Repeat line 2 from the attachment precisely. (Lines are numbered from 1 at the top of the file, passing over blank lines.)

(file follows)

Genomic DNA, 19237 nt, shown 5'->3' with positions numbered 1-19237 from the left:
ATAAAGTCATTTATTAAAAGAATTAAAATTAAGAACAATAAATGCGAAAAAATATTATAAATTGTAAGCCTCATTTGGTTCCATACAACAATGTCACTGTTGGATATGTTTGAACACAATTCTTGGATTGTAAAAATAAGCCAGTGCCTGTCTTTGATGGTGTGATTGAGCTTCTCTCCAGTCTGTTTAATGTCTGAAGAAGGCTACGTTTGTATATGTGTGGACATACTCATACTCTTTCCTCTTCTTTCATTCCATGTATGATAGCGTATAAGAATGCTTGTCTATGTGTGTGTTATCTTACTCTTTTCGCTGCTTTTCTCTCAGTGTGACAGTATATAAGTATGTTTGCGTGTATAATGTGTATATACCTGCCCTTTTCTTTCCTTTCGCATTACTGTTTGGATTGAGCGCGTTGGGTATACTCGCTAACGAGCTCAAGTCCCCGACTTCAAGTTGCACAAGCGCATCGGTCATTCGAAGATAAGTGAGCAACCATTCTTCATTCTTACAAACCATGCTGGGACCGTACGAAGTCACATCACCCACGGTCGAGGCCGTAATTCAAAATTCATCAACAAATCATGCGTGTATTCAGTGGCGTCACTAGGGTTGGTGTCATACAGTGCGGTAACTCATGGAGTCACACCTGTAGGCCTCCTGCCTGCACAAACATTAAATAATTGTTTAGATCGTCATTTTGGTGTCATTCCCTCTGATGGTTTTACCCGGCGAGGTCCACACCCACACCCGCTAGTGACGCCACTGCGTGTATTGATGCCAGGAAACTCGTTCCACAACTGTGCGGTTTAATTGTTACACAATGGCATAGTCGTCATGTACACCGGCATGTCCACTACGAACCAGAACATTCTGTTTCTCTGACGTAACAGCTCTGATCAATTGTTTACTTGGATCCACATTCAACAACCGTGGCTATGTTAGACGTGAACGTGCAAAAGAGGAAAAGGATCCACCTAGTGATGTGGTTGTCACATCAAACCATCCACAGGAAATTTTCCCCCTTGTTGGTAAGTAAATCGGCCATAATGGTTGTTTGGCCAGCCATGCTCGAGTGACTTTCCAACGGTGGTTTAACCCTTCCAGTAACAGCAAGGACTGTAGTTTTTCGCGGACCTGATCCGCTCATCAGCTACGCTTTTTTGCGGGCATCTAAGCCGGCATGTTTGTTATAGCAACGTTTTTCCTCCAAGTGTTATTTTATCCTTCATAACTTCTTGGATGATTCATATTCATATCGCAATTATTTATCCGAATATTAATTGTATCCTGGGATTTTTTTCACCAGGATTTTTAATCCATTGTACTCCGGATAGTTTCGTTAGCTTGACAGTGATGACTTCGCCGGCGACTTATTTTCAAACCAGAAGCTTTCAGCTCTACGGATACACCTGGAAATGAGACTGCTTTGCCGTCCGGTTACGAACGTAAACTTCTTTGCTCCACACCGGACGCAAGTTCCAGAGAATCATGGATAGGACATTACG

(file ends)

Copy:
ATAAAGTCATTTATTAAAAGAATTAAAATTAAGAACAATAAATGCGAAAAAATATTATAAATTGTAAGCCTCATTTGGTTCCATACAACAATGTCACTGTTGGATATGTTTGAACACAATTCTTGGATTGTAAAAATAAGCCAGTGCCTGTCTTTGATGGTGTGATTGAGCTTCTCTCCAGTCTGTTTAATGTCTGAAGAAGGCTACGTTTGTATATGTGTGGACATACTCATACTCTTTCCTCTTCTTTCATTCCATGTATGATAGCGTATAAGAATGCTTGTCTATGTGTGTGTTATCTTACTCTTTTCGCTGCTTTTCTCTCAGTGTGACAGTATATAAGTATGTTTGCGTGTATAATGTGTATATACCTGCCCTTTTCTTTCCTTTCGCATTACTGTTTGGATTGAGCGCGTTGGGTATACTCGCTAACGAGCTCAAGTCCCCGACTTCAAGTTGCACAAGCGCATCGGTCATTCGAAGATAAGTGAGCAACCATTCTTCATTCTTACAAACCATGCTGGGACCGTACGAAGTCACATCACCCACGGTCGAGGCCGTAATTCAAAATTCATCAACAAATCATGCGTGTATTCAGTGGCGTCACTAGGGTTGGTGTCATACAGTGCGGTAACTCATGGAGTCACACCTGTAGGCCTCCTGCCTGCACAAACATTAAATAATTGTTTAGATCGTCATTTTGGTGTCATTCCCTCTGATGGTTTTACCCGGCGAGGTCCACACCCACACCCGCTAGTGACGCCACTGCGTGTATTGATGCCAGGAAACTCGTTCCACAACTGTGCGGTTTAATTGTTACACAATGGCATAGTCGTCATGTACACCGGCATGTCCACTACGAACCAGAACATTCTGTTTCTCTGACGTAACAGCTCTGATCAATTGTTTACTTGGATCCACATTCAACAACCGTGGCTATGTTAGACGTGAACGTGCAAAAGAGGAAAAGGATCCACCTAGTGATGTGGTTGTCACATCAAACCATCCACAGGAAATTTTCCCCCTTGTTGGTAAGTAAATCGGCCATAATGGTTGTTTGGCCAGCCATGCTCGAGTGACTTTCCAACGGTGGTTTAACCCTTCCAGTAACAGCAAGGACTGTAGTTTTTCGCGGACCTGATCCGCTCATCAGCTACGCTTTTTTGCGGGCATCTAAGCCGGCATGTTTGTTATAGCAACGTTTTTCCTCCAAGTGTTATTTTATCCTTCATAACTTCTTGGATGATTCATATTCATATCGCAATTATTTATCCGAATATTAATTGTATCCTGGGATTTTTTTCACCAGGATTTTTAATCCATTGTACTCCGGATAGTTTCGTTAGCTTGACAGTGATGACTTCGCCGGCGACTTATTTTCAAACCAGAAGCTTTCAGCTCTACGGATACACCTGGAAATGAGACTGCTTTGCCGTCCGGTTACGAACGTAAACTTCTTTGCTCCACACCGGACGCAAGTTCCAGAGAATCATGGATAGGACATTACG